So, Total Number of Steps = 64 + 16 = 80 steps.

Q4. A man can walk up a moving ‘up’ escalator in 30s. The same man can walk down this moving ‘up’ escalator in 90s. Assume that his walking speed is same upwards and downwards. How much time will he take to walk up the escalator, when it’s not moving?

Ans. 45 seconds


The times taken ‘with’ and ‘against’ the escalator are in the ratio 1:3. Therefore, the steps thrown out of the escalator are also in the ratio 1:3.

Also, the number of stairs that he climbs on his own will also be in the ratio 1:3. Therefore, let the stairs he climbs are L and 3L, and steps produced by the escalator be x and 3x.

Hence, L + x = 3L – 3x or L = 2x or x = L/2. Therefore total steps = L + L/2 = 3L/2. Now, time taken for L is 30s, therefore time taken for 3L/2 will be 45s.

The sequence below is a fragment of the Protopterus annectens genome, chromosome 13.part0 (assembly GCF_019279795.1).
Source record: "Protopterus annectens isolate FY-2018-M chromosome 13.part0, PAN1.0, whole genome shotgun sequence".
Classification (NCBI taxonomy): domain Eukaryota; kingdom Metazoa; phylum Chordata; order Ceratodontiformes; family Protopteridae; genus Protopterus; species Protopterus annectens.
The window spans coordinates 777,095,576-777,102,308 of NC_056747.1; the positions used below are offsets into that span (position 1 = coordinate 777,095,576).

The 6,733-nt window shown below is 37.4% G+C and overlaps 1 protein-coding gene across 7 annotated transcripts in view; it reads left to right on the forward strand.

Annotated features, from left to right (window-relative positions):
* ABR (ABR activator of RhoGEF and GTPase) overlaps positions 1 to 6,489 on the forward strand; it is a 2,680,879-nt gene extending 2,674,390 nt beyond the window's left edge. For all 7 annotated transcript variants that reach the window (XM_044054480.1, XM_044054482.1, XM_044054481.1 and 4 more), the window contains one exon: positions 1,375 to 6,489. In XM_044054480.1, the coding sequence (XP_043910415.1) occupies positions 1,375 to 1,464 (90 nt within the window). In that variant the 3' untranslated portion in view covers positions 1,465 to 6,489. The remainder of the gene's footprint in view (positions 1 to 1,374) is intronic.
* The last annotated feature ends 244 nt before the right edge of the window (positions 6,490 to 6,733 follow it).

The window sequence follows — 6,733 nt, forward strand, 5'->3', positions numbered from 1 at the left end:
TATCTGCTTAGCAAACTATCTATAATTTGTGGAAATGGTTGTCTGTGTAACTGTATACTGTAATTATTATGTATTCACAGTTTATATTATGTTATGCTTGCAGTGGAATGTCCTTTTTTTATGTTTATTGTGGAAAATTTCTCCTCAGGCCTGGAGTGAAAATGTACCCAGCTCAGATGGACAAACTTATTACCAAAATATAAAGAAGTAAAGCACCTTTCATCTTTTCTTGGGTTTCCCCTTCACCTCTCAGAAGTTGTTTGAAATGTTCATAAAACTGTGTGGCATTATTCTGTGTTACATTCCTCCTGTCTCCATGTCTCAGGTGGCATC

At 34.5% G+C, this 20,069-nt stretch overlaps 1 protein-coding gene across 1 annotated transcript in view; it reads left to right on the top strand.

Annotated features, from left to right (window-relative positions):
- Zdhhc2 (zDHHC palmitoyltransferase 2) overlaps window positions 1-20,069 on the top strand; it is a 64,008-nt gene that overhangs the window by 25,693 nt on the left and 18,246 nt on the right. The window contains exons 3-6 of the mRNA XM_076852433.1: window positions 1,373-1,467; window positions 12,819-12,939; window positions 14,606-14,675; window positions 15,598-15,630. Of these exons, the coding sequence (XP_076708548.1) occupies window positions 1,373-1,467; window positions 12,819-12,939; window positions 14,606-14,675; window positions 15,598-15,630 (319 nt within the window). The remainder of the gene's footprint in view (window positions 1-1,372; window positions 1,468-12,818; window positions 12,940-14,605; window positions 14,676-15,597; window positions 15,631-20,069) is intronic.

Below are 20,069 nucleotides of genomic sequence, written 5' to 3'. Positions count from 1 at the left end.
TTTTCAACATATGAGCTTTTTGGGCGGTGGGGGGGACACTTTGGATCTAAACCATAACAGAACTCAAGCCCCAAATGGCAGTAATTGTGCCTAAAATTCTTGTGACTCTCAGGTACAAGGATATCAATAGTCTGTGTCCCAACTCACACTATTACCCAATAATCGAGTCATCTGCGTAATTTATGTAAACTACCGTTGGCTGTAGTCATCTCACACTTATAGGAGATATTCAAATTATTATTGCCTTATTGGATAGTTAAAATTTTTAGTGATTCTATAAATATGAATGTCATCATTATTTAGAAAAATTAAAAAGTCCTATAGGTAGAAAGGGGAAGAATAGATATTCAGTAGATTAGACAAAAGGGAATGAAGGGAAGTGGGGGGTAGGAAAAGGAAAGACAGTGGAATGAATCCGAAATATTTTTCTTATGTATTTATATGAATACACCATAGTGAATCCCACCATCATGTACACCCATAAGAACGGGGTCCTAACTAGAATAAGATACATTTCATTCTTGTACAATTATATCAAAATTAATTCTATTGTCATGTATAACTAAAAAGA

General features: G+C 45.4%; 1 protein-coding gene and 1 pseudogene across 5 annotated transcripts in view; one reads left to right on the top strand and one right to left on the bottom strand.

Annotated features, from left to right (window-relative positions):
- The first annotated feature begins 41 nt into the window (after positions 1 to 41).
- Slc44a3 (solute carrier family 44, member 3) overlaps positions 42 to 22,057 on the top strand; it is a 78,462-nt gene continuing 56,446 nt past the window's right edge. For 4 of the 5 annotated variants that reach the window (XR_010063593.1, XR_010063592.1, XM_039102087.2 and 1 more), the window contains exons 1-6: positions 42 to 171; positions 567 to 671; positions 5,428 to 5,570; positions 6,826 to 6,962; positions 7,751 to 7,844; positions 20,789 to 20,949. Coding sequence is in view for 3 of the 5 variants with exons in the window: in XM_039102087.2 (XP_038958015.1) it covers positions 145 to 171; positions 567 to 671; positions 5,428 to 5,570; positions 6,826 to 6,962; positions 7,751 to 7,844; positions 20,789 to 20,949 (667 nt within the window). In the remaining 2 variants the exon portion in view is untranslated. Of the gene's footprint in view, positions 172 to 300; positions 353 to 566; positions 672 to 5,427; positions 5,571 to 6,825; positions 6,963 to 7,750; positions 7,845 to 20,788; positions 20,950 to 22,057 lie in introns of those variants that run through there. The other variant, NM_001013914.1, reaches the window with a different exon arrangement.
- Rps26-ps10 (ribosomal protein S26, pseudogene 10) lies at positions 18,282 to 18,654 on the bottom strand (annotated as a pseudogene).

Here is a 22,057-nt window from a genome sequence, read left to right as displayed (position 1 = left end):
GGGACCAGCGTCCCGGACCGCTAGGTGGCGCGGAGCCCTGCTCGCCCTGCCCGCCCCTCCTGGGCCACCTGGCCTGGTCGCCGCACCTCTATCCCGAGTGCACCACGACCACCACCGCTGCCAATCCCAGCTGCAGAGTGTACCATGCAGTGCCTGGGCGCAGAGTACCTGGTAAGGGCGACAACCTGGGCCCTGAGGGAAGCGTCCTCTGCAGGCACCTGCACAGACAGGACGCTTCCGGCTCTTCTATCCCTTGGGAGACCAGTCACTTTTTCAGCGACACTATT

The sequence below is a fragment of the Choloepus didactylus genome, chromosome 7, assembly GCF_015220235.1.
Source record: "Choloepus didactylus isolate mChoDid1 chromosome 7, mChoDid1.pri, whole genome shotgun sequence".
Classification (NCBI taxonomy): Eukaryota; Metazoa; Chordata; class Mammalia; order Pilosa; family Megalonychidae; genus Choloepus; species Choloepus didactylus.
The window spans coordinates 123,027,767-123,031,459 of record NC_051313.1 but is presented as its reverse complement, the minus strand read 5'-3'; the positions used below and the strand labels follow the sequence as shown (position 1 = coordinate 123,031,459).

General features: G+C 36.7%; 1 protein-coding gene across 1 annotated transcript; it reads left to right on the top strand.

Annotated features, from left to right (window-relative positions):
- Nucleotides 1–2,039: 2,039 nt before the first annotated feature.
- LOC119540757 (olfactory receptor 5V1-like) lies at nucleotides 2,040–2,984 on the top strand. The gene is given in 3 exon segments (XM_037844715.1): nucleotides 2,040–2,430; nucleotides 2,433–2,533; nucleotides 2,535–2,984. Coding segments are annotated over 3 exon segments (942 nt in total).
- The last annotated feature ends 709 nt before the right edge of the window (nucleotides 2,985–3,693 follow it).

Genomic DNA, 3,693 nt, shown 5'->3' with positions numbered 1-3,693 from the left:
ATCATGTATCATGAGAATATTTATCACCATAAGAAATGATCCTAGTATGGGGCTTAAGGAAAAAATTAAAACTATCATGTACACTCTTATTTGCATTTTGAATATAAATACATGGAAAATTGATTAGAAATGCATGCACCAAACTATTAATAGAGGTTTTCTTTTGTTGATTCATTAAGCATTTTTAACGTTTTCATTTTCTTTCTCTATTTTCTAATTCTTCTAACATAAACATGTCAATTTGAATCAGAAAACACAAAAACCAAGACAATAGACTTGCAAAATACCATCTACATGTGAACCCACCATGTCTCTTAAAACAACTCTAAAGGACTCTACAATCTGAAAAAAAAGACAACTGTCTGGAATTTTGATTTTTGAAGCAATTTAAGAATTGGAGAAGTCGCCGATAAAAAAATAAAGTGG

Q5. On an upward moving escalator, Amar, Akbar and Anthony take 10 steps, 8 steps, and 5 steps, respectively, to reach the top. On the same upward moving escalator Amar takes 30 steps to come down from the top. Find the ratio of the time taken by Akbar and Anthony to reach the top.

Ans. 7: 10


Time taken by Amar to climb down 30 steps would be thrice the time taken to climb 10 steps. Therefore, if x is the number of steps thrown by the escalator when Amar climbs 10 steps, 3x would be the number of steps thrown by the escalator when he climbs 30 steps. Total number of stairs are the same.

Therefore, 30 – 3x = 10 + x or x = 5. So total number of steps = 10 + 5 = 15. For Akbar and Anthony, the steps given out by the escalator are 15 – 8 = 7 and 15 – 5 = 10. Therefore, ratio of their time = 7: 10

These were some of the basic concepts of escalator questions that can help candidates to tackle the related questions effectively in the exam. CAT aspirants can also check quantitative aptitude questions for CAT to practice different variations of questions from the different CAT topics.